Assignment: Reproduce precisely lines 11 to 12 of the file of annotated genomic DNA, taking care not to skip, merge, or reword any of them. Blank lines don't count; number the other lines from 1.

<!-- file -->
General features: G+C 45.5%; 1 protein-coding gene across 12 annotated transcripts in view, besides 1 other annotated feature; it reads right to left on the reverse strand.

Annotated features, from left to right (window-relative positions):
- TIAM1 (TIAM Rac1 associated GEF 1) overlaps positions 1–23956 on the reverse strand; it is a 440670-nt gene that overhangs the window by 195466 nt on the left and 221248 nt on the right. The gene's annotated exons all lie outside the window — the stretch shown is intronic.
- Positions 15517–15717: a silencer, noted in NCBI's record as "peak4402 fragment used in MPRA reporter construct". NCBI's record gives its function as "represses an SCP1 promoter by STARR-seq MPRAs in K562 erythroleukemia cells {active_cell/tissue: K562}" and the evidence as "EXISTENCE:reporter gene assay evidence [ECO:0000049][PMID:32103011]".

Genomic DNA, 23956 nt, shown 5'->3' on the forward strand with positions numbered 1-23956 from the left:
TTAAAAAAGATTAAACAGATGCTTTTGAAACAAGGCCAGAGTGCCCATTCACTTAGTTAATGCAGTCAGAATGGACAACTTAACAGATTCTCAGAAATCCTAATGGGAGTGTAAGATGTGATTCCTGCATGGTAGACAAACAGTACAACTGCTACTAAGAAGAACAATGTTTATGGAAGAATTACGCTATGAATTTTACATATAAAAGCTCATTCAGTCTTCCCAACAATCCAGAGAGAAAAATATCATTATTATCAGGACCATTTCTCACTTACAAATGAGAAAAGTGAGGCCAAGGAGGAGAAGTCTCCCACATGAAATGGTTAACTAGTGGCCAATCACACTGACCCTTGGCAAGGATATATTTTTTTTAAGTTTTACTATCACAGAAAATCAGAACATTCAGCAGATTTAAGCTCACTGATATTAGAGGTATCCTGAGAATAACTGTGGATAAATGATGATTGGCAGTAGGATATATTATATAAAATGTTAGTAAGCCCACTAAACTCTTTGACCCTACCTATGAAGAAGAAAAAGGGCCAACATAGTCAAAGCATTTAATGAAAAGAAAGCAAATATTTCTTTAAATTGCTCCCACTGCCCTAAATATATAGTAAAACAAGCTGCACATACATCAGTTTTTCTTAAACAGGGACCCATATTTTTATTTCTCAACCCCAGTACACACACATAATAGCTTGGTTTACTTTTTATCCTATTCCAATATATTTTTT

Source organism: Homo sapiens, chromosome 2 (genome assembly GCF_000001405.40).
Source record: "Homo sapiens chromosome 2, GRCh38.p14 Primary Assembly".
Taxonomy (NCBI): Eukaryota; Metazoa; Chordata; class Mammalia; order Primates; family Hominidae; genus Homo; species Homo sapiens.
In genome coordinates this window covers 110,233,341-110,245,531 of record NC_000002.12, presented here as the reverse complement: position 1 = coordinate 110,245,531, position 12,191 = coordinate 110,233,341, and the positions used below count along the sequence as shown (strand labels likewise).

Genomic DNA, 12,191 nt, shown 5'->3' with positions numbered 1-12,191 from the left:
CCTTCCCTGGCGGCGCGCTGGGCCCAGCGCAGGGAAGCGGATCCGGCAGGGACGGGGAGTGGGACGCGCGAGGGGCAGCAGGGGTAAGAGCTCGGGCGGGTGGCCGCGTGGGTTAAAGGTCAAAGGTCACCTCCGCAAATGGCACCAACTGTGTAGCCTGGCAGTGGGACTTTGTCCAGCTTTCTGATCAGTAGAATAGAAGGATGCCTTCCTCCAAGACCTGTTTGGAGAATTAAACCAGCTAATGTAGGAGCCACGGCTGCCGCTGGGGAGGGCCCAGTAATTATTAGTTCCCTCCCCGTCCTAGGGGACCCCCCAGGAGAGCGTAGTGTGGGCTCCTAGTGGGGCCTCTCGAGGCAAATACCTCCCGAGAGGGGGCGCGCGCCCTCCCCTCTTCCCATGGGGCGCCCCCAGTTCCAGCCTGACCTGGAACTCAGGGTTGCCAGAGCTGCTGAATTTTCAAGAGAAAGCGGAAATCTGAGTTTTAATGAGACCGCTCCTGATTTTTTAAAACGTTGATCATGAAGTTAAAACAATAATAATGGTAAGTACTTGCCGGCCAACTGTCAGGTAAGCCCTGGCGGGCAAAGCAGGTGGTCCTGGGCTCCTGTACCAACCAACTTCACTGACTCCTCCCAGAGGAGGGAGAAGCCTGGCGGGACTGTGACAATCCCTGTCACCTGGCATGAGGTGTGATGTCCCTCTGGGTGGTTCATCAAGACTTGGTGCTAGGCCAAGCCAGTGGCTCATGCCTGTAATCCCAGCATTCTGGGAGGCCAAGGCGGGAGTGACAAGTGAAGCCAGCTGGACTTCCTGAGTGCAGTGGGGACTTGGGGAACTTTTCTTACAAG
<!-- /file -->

Genomic DNA, 12,191 nt, shown 5'->3' with positions numbered 1-12,191 from the left:
CCTTCCCTGGCGGCGCGCTGGGCCCAGCGCAGGGAAGCGGATCCGGCAGGGACGGGGAGTGGGACGCGCGAGGGGCAGCAGGGGTAAGAGCTCGGGCGGGTGGCCGCGTGGGTTAAAGGTCAAAGGTCACCTCCGCAAATGGCACCAACTGTGTAGCCTGGCAGTGGGACTTTGTCCAGCTTTCTGATCAGTAGAATAGAAGGATGCCTTCCTCCAAGACCTGTTTGGAGAATTAAACCAGCTAATGTAGGAGCCACGGCTGCCGCTGGGGAGGGCCCAGTAATTATTAGTTCCCTCCCCGTCCTAGGGGACCCCCCAGGAGAGCGTAGTGTGGGCTCCTAGTGGGGCCTCTCGAGGCAAATACCTCCCGAGAGGGGGCGCGCGCCCTCCCCTCTTCCCATGGGGCGCCCCCAGTTCCAGCCTGACCTGGAACTCAGGGTTGCCAGAGCTGCTGAATTTTCAAGAGAAAGCGGAAATCTGAGTTTTAATGAGACCGCTCCTGATTTTTTAAAACGTTGATCATGAAGTTAAAACAATAATAATGGTAAGTACTTGCCGGCCAACTGTCAGGTAAGCCCTGGCGGGCAAAGCAGGTGGTCCTGGGCTCCTGTACCAACCAACTTCACTGACTCCTCCCAGAGGAGGGAGAAGCCTGGCGGGACTGTGACAATCCCTGTCACCTGGCATGAGGTGTGATGTCCCTCTGGGTGGTTCATCAAGACTTGGTGCTAGGCCAAGCCAGTGGCTCATGCCTGTAATCCCAGCATTCTGGGAGGCCAAGGCGGGAGTGACAAGTGAAGCCAGCTGGACTTCCTGAGTGCAGTGGGGACTTGGGGAACTTTTCTTACAAG